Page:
Arrow is probably the best bet for getting buy-in and meeting our needs. They’re new enough and have clear goals so we’re less likely to get “It’s a feature not a bug” arguments if we need to submit a PR to fix something critical to us.

The main argument against using arrow is that we don’t really need it…


Would this mean that there would be multiple files for each dataset or they would be inside one file?

Is there a way to add compression for streamed data?

OT: Also my guess is that numpy memmap is more suitable for reading large files than python mmap interface.


Yes multiple files for each .csv, it makes it super-easy to use mmap (mmap’s offsets are tied to page size so they’re inconveniently large).

I’m relying on boost streams and they have both compression and mmap in their streams interface.


I agree that hdf5 is problematic. There’s been lot of discussion of its
issues. I’ve experienced some of them myself.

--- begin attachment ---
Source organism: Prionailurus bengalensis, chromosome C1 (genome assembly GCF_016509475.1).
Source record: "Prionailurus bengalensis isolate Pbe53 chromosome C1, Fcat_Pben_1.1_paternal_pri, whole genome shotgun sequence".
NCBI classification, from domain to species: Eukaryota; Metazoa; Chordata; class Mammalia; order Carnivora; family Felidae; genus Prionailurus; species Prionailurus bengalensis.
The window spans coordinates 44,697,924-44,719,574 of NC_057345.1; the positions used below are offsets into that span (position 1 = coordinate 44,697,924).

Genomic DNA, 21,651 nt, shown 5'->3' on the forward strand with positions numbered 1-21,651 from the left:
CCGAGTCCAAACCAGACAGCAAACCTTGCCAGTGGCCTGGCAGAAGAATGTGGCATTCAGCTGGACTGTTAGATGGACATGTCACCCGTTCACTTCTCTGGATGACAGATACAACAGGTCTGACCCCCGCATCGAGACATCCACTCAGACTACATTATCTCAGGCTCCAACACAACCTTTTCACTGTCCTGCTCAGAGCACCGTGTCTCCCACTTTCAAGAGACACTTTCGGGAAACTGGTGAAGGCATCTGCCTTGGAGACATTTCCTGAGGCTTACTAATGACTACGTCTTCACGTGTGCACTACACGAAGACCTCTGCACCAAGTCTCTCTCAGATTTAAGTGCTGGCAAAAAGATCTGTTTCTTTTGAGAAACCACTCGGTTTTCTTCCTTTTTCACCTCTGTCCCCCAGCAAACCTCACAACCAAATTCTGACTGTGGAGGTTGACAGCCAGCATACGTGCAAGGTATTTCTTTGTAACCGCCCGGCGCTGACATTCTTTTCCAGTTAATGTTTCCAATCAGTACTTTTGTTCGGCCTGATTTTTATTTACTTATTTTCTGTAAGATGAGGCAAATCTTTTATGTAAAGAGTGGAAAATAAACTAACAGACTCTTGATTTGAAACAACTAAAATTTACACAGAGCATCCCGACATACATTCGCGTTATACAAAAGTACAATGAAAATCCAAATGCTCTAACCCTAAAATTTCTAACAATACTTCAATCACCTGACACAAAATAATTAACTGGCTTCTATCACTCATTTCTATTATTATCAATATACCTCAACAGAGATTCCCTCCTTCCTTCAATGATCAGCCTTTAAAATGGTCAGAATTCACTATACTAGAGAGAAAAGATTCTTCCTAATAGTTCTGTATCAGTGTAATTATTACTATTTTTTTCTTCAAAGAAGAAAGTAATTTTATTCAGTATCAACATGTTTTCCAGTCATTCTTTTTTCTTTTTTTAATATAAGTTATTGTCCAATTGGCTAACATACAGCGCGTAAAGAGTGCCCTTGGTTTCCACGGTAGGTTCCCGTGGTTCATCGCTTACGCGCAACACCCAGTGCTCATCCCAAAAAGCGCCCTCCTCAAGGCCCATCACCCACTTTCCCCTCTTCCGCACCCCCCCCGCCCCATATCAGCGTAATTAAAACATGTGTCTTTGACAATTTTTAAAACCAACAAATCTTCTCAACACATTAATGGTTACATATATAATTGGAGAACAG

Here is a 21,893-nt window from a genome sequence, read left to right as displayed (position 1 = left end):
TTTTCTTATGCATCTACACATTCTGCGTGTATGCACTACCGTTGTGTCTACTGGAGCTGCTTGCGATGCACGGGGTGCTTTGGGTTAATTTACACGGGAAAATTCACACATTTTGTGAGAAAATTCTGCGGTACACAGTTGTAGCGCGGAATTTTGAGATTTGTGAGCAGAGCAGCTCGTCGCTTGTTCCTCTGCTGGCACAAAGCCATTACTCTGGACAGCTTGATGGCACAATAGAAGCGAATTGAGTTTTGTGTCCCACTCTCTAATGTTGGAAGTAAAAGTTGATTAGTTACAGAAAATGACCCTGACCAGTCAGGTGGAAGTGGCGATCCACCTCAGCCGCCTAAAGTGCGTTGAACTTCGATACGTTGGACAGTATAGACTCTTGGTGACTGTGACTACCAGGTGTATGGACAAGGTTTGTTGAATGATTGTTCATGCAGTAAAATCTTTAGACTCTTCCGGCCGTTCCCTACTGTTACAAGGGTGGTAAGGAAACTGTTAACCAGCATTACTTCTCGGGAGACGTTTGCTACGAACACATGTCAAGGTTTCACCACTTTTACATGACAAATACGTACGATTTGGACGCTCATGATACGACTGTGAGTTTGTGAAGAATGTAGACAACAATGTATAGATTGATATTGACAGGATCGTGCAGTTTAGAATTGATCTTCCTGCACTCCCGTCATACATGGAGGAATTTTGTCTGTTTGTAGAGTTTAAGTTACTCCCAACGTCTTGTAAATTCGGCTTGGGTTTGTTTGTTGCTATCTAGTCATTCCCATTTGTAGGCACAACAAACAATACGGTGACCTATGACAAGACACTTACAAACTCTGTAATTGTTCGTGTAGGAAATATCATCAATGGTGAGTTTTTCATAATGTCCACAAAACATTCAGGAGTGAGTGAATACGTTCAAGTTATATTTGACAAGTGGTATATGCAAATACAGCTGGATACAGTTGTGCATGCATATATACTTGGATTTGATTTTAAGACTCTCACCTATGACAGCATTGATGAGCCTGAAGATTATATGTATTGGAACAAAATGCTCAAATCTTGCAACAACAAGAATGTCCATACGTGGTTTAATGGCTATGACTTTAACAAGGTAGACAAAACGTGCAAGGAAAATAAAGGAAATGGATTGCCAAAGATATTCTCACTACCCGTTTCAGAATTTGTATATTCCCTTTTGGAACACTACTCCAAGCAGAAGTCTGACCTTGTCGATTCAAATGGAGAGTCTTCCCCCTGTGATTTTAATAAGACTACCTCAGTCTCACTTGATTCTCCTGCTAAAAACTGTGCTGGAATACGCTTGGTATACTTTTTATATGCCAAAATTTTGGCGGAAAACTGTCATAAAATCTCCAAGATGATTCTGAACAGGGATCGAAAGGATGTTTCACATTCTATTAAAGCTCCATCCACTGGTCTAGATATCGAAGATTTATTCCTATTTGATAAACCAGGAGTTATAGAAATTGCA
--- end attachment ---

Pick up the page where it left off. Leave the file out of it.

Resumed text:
I think we should use a standard format even if it comes at the cost of
performance and/or space. So arrow, compressed json/cbor, compressed
protobufs, etc. My main concern is third parties who want to
post-process or analyze the data. If we use a standard format they’re
going to have far easier time loading the data. That is, they will not
need to write their own parser (or load some library that we write).


Is there a relevant programming language that can’t mmap a file of doubles?


Here’s an example of the rock bottom fallback in R:


I’m thinking more of the other features of the data such as the field
names. And, also, asking someone who is not familiar with C or C++ to
write code to deal with binary file such as this is asking a lot! I
think it would be easier if they could just write pandas.read_json
or pandas.read_feather (or whatever the R equivalent is)


Tell you what, I was going to look into Arrow as well so instead of us carrying on here in the usual way, I’ll let you know when I redo this in Arrow. The C++ API is not bad it’s just disconcerting that you have to sniff out what the best practices are.